MS Access for the Business Environment: Create a PivotChart View in Access

Monday Aug 4th 2003 by William Pearson
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Build a PivotChart view from a PivotTable, constructed from a custom query. Join author Bill Pearson in a hands-on exploration of the new PivotChart functionality in MS Access 2002.

About the Series ...

This article continues the series, MS Access for the Business Environment. The primary focus of this series is an examination of business uses for the MS Access relational database management system. The series is designed to provide guidance in the practical application of data and database concepts to meet specific needs in the business world. While the majority of the procedures I demonstrate will be undertaken with Access 2002, many of the concepts that we expose in the series will apply to numerous versions of MS Access.

For more information on the series, as well as the hardware / software requirements to prepare for the tutorials we will undertake, please see Tutorial 1: Create a Calculated Field with the Expression Builder.

Introduction to this Tutorial

This tutorial will introduce the PivotChart in MS Access. As we discovered in our last lesson, Create a PivotTable View in Access, of several enhancements that appear in Access 2002, exciting new presentation functionality is offered by the addition of PivotTable and PivotChart views for the tables and queries of the database. PivotTables and PivotCharts provide a means of interactive data analysis, thus broadening our business intelligence toolset in Access; both allow us to organize and summarize information into useful analysis presentations called views.

In this tutorial, we will focus upon the creation and use of PivotChart views in Access. This lesson will include:

  • Creation of a basic query upon which to base a PivotTable view;
  • Creation of a PivotTable view in an Access database;
  • A brief introduction to PivotChart views, including various features;
  • Creation of a PivotChart view, based upon the PivotTable view we have created for this purpose;
  • An examination of the navigation and modification of a PivotChart View;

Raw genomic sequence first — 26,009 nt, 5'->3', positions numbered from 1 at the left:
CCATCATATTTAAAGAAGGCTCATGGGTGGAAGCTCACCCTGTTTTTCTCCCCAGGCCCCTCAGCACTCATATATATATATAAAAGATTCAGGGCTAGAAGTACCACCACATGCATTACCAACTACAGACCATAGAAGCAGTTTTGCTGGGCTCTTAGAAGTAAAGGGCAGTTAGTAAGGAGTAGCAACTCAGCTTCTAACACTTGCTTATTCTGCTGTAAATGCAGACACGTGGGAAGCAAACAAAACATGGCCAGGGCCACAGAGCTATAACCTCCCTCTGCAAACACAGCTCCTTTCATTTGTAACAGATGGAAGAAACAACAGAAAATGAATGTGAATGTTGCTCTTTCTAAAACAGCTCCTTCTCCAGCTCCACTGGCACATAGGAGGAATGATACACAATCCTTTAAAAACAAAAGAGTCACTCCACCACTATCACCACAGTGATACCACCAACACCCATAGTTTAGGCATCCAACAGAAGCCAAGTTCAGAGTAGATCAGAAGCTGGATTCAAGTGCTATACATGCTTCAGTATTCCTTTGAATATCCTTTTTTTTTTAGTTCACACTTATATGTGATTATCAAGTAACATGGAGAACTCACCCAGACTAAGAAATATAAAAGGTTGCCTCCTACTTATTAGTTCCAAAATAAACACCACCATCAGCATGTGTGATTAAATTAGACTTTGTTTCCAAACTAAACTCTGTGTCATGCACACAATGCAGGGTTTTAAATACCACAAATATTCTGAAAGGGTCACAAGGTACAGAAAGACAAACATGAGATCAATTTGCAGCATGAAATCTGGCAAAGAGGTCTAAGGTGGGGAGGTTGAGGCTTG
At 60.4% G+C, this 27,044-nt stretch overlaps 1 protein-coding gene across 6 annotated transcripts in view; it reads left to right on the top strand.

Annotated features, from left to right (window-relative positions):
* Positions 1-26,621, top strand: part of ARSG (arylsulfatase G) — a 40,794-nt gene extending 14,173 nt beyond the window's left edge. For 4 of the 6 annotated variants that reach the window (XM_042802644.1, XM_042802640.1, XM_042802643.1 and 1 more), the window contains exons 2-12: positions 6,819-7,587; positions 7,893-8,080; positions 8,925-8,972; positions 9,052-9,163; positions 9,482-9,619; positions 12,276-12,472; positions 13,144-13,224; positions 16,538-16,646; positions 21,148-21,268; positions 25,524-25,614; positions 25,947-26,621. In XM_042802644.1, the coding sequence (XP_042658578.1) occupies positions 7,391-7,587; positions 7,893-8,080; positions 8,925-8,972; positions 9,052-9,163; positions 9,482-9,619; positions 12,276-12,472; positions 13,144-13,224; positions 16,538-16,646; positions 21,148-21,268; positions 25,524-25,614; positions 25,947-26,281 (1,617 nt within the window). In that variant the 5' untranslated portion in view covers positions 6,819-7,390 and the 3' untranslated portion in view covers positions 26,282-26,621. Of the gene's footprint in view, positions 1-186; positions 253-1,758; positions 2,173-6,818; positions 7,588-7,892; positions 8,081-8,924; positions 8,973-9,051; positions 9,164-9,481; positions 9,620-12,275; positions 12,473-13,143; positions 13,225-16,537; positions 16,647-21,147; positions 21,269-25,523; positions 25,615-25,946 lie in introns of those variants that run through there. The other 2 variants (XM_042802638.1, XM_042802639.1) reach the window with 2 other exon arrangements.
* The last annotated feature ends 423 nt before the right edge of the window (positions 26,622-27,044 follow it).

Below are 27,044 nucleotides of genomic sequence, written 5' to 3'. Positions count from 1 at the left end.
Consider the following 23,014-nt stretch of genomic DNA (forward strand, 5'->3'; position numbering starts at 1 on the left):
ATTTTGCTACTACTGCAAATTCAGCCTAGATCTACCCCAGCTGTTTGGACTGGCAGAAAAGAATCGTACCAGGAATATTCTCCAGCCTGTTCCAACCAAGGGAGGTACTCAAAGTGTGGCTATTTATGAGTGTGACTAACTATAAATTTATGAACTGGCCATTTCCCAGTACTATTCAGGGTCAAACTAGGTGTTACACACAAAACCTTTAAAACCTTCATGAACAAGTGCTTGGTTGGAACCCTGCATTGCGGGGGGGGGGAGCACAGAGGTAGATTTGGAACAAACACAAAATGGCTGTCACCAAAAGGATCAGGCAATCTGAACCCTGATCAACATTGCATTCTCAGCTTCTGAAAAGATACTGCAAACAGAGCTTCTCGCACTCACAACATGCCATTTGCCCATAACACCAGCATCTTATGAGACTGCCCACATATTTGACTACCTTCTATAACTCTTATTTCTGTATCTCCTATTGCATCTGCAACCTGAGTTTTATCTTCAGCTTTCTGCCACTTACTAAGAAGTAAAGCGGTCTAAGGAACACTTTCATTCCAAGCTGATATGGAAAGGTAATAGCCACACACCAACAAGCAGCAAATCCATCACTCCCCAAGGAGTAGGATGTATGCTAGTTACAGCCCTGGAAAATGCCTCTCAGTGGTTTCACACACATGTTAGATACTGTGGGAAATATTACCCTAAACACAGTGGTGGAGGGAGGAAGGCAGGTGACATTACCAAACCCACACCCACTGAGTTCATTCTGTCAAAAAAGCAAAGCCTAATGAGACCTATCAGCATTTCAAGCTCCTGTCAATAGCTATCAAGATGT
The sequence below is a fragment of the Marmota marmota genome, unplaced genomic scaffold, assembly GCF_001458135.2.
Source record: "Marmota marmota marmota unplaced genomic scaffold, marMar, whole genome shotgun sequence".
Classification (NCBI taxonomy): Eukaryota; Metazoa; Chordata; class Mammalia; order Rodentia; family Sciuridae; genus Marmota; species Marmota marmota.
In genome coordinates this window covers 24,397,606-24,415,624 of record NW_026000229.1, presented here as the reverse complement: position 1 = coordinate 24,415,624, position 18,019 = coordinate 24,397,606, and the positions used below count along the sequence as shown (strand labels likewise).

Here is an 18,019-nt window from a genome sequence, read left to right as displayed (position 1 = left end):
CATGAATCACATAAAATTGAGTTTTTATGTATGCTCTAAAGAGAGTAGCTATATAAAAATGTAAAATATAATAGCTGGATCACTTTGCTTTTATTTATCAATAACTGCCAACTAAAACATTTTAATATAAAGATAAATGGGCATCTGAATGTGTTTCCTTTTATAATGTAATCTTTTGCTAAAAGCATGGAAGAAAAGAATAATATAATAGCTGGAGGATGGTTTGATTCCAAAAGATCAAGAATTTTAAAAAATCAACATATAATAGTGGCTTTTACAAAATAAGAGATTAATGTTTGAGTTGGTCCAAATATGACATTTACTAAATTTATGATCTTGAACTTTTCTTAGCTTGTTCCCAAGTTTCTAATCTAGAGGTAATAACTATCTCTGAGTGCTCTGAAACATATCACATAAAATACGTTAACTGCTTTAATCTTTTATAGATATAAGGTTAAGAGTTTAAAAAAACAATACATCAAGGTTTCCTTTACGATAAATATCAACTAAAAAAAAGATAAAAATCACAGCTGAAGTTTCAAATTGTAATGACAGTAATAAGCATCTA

• A brief discussion of formatting features.

Let's begin by introducing the PivotChart view. Then, having an idea of the "end destination," we will look at the steps required to create a PivotChart view to meet a hypothetical business need.

Introduction to the PivotChart

Access 2002 allows us to easily shift from an existing PivotTable view to a PivotChart view. While the PivotTable and PivotChart views have much in common with regard to layout structure, the PivotChart view focuses on summaries / totals, while the PivotTable view concerns itself more with presenting data details. The PivotChart's focus on summary information is largely due to its graphic nature.

Another difference lies in the areas that the two presentations display: The PivotChart substitutes series (a group of related data fields) and categories (most often composed of a single data point representing each series) for the row and column areas, respectively, found in the PivotTable view. A legend typically presents various colors that map to each series; categories typically manifest themselves in the chart as x-axis labels.

With regard to the relationship between a PivotTable view and a PivotChart view, we need to keep in mind that any changes we make in the PivotTable layout will affect the PivotChart view, and vice versa. This relationship exists in contrast to the relationship between the PivotTable / PivotChart view and other views in which we might cast the underlying forms, queries and tables, whose layouts are completely independent of those presented in the PivotTable / PivotChart view.

As we noted in our last lesson, Access 2002 makes the creation of a PivotTable easy with a PivotTable Wizard. In this article, we will create a PivotTable based upon a simple query, and then base our PivotChart upon that PivotTable. We will create an initial PivotTable based upon a query we build first; the subsequent steps we take in creating a PivotChart view will provide hands-on opportunities to get a feel for how PivotCharts work.

Create a PivotTable View

To create a PivotTable view from the sample Northwind database that accompanies a typical installation of MS Access, we will take the following steps:

  • Select a query for presentation as a PivotTable;
  • Define the data fields within the PivotTable view;
  • Add calculated detail fields and calculated totals.

Each of these sections within our tutorial will provide practice in designing a PivotTable, while preparing for the primary objective of creating a PivotChart view. For more information on PivotTable views, please refer to our last lesson, Create a PivotTable View in Access.

Select a Query for Presentation

Our first step in getting to a PivotTable view will be, as we discovered in our last lesson, the creation of a basic query; the result set of this query will serve as the basis for presentation via our PivotTable view, then via our PivotChart view, as a dependent result.

Let's get started, taking the following steps:

  1. Go to the Start button on the PC, and then navigate to the Microsoft Access icon.
  2. Click the icon to start Access.

Access opens, and may display the initial dialog. If so, close it.

  1. Select File -> Open from the top menu, and navigate to the Northwind sample database (the file might also be accessed from the Open a File menu atop the task pane, if it has not been disabled previously, at the right side of the main window in Access 2002.)
  2. Select Northwind.mdb.

    The splash screen may appear; if so, close it by clicking OK.

The Main Switchboard appears.

  1. Click the Display Database Window, or get there by an alternative approach.

We arrive at the Database Window, which appears as depicted in Illustration 1.


Illustration 1: Inside Access, Northwind Main Switchboard

  1. Click Queries, under Objects in the Database window.

The existing queries appear.